Amazon said Wednesday it plans to appeal OSHA's citation and appeared to reject the agency's findings, which represent the first time the Labor Department has accused a employer of maintaining an excessive work pace.
"The government's allegations don't reflect the reality of safety at our sites," Kelly Nantel, a spokesperson for Amazon, toldWired. "The vast majority of our employees tell us they feel our workplace is safe."
Eric Frumin, health and safety director at SOC, called on Amazon "to drop its relentless resistance to OSHA's orders to fix these hazards."
"Today's OSHA citations are the latest evidence that Amazon has company-wide, corporate-level policies and practices that create hazardous workplaces, and may result in medical mistreatment or denial of treatment for seriously injured workers," said Frumin. "Amazon treats its workers from the warehouse to the delivery route as disposable in its relentless drive for profit."
OSHA's investigation into the company is continuing at warehouses in Aurora, Colorado; Nampa, Idaho; and Castleton, New York.
"If there is no positive response from the government, today is a first step, and there will be a second step," said one union leader.
The streets of France filled with outraged workers on Thursday as rail employees, teachers, and others walked off the job to protest President Emmanuel Macron's deeply unpopular plan to overhaul the nation's pension system by raising the official retirement age from 62 to 64.
The union-led demonstrations—which ground significant portions of the country, including many schools and transportation systems, to a halt—come as Macron is attempting to steamroll far-reaching opposition to his pension overhaul, declaring that "we must work longer."
Macron's government formally presented its draft law last week, the first step in the process of enacting a reform that would force French citizens to work longer to qualify for a full pension.
(Photo: Damien Meyer/AFP via Getty Images)
Philippe Martinez, the head of France's General Confederation of Labor union, told reporters that Thursday's strikes are just the beginning of widespread worker unrest if Macron doesn't abandon his attempt to hike the retirement age by 2030.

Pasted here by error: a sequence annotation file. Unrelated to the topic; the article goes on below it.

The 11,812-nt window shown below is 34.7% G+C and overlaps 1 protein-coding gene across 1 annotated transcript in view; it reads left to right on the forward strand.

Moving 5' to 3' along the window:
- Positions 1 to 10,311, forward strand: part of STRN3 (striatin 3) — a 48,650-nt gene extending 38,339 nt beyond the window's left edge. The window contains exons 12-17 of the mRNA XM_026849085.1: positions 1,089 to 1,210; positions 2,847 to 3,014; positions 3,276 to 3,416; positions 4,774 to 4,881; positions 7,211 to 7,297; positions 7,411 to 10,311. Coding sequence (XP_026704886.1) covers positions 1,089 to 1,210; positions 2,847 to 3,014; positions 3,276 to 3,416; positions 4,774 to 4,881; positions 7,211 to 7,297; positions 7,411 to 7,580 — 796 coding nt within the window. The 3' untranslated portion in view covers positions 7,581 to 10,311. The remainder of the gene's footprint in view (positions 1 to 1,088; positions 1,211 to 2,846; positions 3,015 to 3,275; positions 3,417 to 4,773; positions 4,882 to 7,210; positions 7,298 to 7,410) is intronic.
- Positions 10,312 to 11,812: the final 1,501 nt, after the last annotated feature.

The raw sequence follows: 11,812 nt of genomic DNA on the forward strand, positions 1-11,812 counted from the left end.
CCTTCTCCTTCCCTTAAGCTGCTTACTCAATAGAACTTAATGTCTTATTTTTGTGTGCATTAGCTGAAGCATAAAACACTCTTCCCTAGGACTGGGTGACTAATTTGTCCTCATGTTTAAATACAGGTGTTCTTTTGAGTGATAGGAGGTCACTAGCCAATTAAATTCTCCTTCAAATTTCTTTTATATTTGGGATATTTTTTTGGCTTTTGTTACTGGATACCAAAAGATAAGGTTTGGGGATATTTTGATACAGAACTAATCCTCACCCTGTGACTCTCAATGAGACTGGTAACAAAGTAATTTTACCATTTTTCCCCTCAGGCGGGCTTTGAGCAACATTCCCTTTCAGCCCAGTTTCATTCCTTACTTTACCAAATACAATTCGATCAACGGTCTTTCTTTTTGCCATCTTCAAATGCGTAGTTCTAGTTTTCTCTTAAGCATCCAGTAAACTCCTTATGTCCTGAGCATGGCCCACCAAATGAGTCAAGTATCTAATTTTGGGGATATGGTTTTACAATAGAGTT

"If there is no positive response from the government, today is a first step, and there will be a second step," Martinez declared ahead of a march in Paris.
Eric Sellini, the union's coordinator for the French petroleum company TotalEnergies, echoed that sentiment.
"For the moment, we're sticking to our schedule," Sellini said. "Depending on how the situation in the country evolves, and if employees don't want to stop the strike, there could be an extension."
Reutersreported Thursday that the mass protests "led to a substantial fall in electricity output and halted deliveries from refineries operated by TotalEnergies and Esso."
"The CGT union expects that at least 70% of its refinery sector employees at TotalEnergies' four refining sites have joined the strike in opposition to the government plan to raise the retirement age," the outlet noted.
French unions also estimated that around 70% of the country's primary schoolteachers were on strike Thursday.
(Photo: Damien Meyer/AFP via Getty Images)
A survey conducted earlier this month by the polling firm Elabe found that roughly three-fifths of the French public opposes Macron's proposed pension overhaul, the latest iteration of a plan that the president has repeatedly put forth and subsequently delayed due to furious opposition.
"When he sought reelection last year amid an emboldened far right, Macron sent mixed messages on the issue," The Washington Postreported. "After first announcing that he wanted to raise the minimum retirement age even higher than planned, from 62 to 65, he later backtracked and said that '65 years is not a dogma.'"
(Photo: Charly Triballeau/AFP via Getty Images)
Opponents of the pension attack—including the leftist leader of the France Unbowed party, Jean-Luc Mélenchon—are pushing Macron to drop the proposal for good as mass protests signal sustained opposition from workers.
"It is time for Macron to withdraw his reform," Mélenchon said Thursday.
The program "presents a threat to the integrity of traditional Medicare, and an opportunity for corporations to take money from taxpayers while denying care to beneficiaries," said Physicians for a National Health Program.